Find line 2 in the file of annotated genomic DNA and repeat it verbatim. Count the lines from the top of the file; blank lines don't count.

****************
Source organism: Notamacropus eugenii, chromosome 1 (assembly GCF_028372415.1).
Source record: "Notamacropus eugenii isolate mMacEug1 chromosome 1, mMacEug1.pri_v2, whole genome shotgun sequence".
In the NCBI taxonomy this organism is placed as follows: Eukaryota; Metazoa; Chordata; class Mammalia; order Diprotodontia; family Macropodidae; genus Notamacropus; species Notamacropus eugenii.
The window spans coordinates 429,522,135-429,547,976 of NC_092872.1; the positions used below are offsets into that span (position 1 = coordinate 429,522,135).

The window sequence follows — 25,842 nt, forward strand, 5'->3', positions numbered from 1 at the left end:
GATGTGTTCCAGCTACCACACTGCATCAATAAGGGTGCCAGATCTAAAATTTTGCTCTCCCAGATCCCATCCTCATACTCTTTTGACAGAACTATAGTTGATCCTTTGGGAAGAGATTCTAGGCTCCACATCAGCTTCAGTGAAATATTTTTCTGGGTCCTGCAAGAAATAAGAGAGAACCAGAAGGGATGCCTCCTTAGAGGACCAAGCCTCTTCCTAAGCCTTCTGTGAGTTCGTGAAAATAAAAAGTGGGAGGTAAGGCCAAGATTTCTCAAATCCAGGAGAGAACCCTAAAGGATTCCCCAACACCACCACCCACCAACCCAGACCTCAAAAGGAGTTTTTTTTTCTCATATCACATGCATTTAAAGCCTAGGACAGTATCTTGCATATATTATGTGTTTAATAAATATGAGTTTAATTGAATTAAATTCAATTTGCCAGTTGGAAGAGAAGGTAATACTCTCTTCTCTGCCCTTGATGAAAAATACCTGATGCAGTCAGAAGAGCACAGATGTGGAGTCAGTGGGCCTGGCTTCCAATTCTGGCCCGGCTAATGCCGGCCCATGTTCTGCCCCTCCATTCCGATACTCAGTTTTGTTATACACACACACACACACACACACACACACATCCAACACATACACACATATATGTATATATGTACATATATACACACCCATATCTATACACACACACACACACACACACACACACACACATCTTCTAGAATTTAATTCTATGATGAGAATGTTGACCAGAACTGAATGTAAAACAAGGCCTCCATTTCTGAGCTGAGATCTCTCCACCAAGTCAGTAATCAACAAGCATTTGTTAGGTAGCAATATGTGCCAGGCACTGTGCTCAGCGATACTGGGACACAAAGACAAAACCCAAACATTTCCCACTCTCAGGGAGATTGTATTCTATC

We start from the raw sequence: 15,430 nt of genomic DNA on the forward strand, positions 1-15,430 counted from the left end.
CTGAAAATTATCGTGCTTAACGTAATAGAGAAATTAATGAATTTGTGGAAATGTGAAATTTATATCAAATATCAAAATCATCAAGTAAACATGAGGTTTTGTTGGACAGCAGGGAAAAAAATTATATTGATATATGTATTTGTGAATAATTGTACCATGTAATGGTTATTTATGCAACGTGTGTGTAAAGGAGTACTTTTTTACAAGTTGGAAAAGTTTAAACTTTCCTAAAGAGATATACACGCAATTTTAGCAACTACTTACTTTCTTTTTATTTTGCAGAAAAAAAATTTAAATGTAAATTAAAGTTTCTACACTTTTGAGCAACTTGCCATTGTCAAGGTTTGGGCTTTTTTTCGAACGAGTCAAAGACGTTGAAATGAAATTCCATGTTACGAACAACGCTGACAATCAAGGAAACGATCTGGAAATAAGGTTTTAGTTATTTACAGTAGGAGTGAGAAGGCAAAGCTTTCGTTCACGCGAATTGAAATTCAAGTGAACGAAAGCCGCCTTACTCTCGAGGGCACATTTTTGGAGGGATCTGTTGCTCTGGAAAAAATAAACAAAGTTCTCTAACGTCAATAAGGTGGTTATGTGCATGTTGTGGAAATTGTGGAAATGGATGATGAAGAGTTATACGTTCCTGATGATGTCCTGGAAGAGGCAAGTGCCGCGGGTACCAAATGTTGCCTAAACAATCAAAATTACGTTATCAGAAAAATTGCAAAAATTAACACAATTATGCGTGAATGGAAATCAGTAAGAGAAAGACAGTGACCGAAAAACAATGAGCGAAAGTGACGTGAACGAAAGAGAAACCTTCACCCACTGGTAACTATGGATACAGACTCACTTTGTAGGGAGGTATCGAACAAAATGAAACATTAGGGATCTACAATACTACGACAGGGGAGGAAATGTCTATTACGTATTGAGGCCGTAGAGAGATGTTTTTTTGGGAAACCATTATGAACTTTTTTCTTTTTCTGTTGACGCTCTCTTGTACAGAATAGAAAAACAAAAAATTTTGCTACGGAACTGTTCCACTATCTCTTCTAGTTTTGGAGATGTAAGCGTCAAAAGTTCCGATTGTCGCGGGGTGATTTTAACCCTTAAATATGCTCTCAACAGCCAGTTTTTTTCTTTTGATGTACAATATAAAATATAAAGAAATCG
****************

Source record: "Notamacropus eugenii isolate mMacEug1 chromosome 1, mMacEug1.pri_v2, whole genome shotgun sequence".